Dec 01, 2022  
Undergraduate Catalog 2015-16 
    
Undergraduate Catalog 2015-16 [ARCHIVED CATALOG]

Computer Science


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The Computer Science program has been accredited by the Computing Accreditation Commission of ABET, www.abet.org. The program contains both practical applications and underlying foundations of the discipline.

Program Educational Objectives:

  1. Graduates will be employable and successful in a variety of professional computing positions.
  2. Graduates will possess backgrounds which qualify them to pursue graduate study in computer science.
  3. Graduates will exhibit knowledge and skills sufficient for continued intellectual growth in computing.
  4. Graduates will possess an awareness and understanding of social and ethical issues in computing.
  5. Graduates will be able to communicate orally and in writing.
  6. Graduates will be able to work collaboratively with others.

Student Outcomes:
      Students will have:

  1. an ability to apply knowledge of computing and mathematics appropriate to the discipline
  2. an ability to analyze a problem, and identify and define the computing requirements appropriate to its solution
  3. an ability to design, implement, and evaluate a computer-based system, process, component, or program to meet desired needs
  4. an ability to function effectively on teams to accomplish a common goal
  5. an understanding of professional, ethical, legal, security and social issues and responsibilities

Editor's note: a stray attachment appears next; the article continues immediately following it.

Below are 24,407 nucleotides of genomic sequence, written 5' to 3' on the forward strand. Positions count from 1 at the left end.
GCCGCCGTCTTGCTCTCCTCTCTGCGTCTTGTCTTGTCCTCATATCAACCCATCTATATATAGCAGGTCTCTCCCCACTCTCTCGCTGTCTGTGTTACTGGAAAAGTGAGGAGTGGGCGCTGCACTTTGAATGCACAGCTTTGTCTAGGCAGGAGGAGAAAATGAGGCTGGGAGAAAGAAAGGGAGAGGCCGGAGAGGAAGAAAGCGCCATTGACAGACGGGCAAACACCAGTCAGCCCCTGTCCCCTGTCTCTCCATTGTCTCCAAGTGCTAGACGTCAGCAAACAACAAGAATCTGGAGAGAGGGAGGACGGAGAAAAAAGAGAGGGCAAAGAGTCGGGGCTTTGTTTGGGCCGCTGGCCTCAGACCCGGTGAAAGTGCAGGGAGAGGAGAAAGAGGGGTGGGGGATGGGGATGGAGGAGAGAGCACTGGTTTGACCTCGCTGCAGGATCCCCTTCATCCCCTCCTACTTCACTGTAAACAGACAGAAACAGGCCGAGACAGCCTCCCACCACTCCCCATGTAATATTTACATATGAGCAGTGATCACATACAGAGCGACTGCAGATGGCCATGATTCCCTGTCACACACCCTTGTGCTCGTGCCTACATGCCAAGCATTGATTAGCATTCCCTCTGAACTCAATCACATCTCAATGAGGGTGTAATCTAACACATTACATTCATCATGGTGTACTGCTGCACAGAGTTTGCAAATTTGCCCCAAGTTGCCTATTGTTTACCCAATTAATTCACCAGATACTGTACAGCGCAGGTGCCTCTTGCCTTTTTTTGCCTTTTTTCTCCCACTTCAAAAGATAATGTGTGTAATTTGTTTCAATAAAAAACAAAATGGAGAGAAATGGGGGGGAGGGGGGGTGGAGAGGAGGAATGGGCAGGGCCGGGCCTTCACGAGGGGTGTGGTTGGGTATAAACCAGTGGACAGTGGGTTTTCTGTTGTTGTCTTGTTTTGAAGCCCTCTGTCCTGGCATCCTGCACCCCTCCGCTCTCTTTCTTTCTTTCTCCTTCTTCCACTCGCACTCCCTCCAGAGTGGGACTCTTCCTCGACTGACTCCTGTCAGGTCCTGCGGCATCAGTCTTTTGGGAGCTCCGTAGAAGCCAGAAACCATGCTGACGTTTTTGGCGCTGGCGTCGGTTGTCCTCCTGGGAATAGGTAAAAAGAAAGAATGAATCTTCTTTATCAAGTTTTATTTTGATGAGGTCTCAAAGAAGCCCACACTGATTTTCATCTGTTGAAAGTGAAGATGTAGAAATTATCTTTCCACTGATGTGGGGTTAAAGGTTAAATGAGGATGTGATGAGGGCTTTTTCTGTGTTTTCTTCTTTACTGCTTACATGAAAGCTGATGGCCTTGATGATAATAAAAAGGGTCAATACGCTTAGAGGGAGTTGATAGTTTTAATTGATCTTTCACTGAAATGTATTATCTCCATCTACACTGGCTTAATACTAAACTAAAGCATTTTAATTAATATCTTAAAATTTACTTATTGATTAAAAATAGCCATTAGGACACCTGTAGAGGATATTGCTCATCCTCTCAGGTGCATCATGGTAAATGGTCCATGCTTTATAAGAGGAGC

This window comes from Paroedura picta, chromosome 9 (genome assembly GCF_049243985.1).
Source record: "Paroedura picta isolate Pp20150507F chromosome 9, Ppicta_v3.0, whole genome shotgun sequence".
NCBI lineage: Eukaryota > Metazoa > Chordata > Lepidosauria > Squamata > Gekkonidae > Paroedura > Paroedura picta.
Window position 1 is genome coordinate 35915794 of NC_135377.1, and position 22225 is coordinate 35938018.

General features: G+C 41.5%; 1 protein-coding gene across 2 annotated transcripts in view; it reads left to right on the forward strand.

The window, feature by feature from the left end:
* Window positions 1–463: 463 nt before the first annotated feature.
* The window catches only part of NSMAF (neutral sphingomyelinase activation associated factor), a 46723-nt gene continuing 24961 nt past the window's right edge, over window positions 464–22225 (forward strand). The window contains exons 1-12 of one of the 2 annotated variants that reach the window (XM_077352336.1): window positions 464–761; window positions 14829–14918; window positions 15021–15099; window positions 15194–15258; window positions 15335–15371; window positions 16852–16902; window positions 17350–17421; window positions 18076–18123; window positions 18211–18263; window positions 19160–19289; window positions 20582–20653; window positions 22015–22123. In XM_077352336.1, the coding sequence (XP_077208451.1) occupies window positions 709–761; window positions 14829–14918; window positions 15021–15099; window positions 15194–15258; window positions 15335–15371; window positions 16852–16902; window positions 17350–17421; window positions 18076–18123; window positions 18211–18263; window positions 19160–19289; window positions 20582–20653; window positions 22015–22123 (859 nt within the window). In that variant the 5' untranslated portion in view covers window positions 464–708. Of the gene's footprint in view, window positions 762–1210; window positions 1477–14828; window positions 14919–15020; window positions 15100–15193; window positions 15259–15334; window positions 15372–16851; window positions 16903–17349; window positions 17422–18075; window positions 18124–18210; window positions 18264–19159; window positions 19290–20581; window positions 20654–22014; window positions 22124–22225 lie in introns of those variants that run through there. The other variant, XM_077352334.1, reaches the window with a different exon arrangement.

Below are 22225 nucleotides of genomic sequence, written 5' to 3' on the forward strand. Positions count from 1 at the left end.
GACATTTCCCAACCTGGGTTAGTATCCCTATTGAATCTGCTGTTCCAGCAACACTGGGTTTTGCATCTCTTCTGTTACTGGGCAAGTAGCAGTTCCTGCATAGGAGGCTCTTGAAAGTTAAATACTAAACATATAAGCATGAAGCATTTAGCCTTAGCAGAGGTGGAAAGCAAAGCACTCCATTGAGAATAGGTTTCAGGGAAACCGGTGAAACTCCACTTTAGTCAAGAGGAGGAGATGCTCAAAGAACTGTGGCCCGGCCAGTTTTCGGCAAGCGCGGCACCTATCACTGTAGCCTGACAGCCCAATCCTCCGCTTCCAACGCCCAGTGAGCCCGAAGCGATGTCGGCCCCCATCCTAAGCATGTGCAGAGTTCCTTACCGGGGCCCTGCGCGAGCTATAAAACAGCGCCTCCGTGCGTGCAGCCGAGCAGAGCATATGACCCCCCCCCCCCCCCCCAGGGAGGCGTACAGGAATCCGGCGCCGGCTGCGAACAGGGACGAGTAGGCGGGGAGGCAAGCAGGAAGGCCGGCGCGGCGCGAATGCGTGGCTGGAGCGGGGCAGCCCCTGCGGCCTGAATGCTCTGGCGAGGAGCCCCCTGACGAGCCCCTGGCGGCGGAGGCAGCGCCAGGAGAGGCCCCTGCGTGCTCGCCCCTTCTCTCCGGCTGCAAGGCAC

6. an ability to communicate effectively with a range of audiences
  7. an ability to analyze the local and global impact of computing on individuals, organizations, and society
  8. recognition of the need for and an ability to engage in continuing professional development
  9. an ability to use current techniques, skills, and tools necessary for computing practice
  10. an ability to apply mathematical foundations, algorithmic principles, and computer science theory in the modeling and design of computer-based systems in a way that demonstrates comprehension of the trade-offs involved in design choices
  11. an ability to apply design and development principles in the construction of software systems of varying complexity

Baccalaureate-Level Writing Requirement

Students in this program will satisfy the Baccalaureate-Level Writing Requirement by successfully completing CS 4900: Software Systems Development I: Requirements and Design.

 

Requirements


Students enrolling in the Computer Science Program are required to own a laptop computer with minimum specifications set by the department. By April of each year, the department will establish specifications of laptops for students entering in the following fall. These specifications will be posted on the department website.

Candidates for the Bachelor of Science in Computer Science must satisfy the following requirements in addition to those required by Western Michigan University:

1. Mathematics/Statistics and Laboratory Science